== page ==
The partnership has also been beneficial for Shopify from an engineering perspective.
Moving money between a customer and an online store is a complex process, involving the financial institutions that issue cards, the networks that clear transactions and a host of other intermediaries. Suthan Sukumar, a principal for technology research at Toronto’s Eight Capital, said it’s less risky for Shopify to use Stripe’s “very robust technology that’s been able to scale really quickly” than build its own payments system from scratch.
But those technology benefits could also become an albatross.
If Stripe were to cancel their agreement with only the required 180 days’ notice, Shopify would have to scramble to find a replacement to continue one of its fastest-growing lines of business. As Shopify acknowledged in their 2018 annual report, this could lead to “substantial delays and expense,” and the “quality and reliability” of the new payment service “may not be comparable.”
Changes to the partnership “could alter the revenue growth trajectory of the company,” said Thadani, and that would make for a “bumpy ride” for the stock, which trades at a high valuation.
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There’s also the risk that Stripe moves up the e-commerce chain from payments to sales, competing directly against Shopify for storefront business. Included in the 2013 partnership agreement was the sharing of data between the two parties, “to ensure a seamless end user merchant experience.”
Processing all those payments for Shopify will have taught Stripe a lot about the business of its merchants and the habits of the consumers who buy from them.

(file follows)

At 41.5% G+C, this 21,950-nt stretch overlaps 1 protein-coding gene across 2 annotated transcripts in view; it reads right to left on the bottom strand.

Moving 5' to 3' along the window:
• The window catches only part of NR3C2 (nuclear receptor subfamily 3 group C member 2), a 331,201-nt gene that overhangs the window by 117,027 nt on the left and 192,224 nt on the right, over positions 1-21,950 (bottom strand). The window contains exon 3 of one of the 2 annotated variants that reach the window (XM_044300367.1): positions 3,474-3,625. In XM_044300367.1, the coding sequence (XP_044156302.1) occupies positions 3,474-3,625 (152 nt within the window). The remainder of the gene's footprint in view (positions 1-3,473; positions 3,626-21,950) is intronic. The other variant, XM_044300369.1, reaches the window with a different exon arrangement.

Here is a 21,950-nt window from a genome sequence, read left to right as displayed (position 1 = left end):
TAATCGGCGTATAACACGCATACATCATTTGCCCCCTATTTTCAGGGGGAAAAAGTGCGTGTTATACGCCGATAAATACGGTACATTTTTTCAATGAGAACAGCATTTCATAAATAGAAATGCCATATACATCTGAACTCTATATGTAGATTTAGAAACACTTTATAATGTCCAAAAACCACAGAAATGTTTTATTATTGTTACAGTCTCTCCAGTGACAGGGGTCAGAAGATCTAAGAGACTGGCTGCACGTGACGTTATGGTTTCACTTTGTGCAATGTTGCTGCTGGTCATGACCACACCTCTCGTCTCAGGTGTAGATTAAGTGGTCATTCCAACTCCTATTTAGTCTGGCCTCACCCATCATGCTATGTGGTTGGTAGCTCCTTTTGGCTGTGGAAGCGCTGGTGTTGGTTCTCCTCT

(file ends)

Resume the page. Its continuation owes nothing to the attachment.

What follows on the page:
While Gillespie said she hasn’t seen any payment providers get into commerce, it wouldn’t be Stripe’s first foray into helping online businesses start up. In 2016, the Collison brothers’ firm launched Stripe Atlas, a service that allows entrepreneurs anywhere in the world to register a company in the state of Delaware and set up an account with Silicon Valley Bank.
In spite of its growth and its Stripe partnership, investors are mixed on Shopify’s merchant solutions business, according to analysts.
The increase in that revenue is a positive sign, because “you want to see more payments adoption,” said Sukumar, although he expects the income stream to diversify as other “value-added” services introduced more recently like shipping and funding advances take off.
But Shopify’s profit on merchant solutions revenue—particularly Shopify Payments—is significantly lower than on subscriptions, so it’s overall margin trails that of a typical publicly-traded software-as-a-service company.
That makes some investors wary of the add-ons, but Thadani doesn’t share their view. He said merchant solutions revenue is a good way to gauge the success of stores on Shopify.
Shopify’s fourth-quarter earnings call is on February 12.